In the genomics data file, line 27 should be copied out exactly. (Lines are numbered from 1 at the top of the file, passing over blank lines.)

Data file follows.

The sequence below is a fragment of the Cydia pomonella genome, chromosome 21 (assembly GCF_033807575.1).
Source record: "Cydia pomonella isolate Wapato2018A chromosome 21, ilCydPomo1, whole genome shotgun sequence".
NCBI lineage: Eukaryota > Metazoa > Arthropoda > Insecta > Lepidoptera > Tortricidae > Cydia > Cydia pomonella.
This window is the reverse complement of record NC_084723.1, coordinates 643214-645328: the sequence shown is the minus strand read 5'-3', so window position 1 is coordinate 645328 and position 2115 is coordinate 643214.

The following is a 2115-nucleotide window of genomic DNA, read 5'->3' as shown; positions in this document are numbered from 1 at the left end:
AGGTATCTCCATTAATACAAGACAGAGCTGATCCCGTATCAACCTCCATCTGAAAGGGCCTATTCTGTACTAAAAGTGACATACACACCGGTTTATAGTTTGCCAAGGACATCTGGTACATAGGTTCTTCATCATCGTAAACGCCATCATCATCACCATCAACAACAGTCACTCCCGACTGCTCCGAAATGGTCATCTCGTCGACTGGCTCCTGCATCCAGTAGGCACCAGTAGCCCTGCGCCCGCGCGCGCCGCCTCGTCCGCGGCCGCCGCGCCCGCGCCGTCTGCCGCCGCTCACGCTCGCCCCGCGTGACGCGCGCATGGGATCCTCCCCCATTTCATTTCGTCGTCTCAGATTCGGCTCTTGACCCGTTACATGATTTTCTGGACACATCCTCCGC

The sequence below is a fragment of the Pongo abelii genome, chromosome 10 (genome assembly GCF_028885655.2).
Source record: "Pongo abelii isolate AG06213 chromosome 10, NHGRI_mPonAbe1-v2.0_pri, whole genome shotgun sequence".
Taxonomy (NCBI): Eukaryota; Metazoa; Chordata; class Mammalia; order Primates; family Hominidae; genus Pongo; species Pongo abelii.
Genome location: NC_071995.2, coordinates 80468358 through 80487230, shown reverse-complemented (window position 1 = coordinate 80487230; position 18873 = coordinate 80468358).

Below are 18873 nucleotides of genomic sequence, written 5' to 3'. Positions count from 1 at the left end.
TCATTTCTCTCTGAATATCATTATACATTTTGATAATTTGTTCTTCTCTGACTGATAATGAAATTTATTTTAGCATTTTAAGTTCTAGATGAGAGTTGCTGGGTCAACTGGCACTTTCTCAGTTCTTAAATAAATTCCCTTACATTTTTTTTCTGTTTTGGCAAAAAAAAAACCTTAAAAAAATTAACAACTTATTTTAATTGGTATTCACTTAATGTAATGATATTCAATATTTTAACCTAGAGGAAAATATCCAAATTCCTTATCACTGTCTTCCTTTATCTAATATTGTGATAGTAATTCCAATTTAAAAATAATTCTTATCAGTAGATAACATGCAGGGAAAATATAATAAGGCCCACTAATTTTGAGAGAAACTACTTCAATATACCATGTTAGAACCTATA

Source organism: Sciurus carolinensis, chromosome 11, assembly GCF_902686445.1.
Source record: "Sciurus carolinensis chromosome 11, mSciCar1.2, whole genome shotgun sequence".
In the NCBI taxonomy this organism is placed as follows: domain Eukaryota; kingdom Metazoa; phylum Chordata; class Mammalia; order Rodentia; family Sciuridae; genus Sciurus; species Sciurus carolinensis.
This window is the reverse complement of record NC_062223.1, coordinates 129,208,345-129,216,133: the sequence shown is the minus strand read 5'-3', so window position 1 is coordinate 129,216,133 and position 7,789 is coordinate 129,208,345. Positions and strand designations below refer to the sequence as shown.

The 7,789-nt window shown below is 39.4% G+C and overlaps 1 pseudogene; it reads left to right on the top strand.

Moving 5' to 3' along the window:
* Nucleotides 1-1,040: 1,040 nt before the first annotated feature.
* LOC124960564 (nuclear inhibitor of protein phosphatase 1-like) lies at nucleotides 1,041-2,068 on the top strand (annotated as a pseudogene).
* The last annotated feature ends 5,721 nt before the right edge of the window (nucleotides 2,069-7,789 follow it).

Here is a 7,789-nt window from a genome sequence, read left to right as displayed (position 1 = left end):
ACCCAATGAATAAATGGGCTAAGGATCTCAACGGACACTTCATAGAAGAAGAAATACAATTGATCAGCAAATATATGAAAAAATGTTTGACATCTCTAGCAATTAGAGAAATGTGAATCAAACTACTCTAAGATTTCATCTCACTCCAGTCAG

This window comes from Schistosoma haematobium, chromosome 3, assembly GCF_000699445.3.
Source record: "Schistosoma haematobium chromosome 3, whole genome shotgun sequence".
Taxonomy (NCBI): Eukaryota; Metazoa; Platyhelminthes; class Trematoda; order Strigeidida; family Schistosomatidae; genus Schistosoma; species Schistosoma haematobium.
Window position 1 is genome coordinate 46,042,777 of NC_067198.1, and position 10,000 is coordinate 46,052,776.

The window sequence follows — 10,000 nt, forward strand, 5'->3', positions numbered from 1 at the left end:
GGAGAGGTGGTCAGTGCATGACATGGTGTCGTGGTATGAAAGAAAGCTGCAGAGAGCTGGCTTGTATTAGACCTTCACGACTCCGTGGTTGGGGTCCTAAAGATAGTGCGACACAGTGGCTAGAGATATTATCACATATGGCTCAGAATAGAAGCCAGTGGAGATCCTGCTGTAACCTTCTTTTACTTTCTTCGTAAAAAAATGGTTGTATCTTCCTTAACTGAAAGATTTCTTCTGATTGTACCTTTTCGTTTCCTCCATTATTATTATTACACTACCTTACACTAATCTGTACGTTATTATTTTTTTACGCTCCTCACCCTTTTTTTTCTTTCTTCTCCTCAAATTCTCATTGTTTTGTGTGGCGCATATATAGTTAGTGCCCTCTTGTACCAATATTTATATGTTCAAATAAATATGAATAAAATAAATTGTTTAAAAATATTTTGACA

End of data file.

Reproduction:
Window position 1 is genome coordinate 46,042,777 of NC_067198.1, and position 10,000 is coordinate 46,052,776.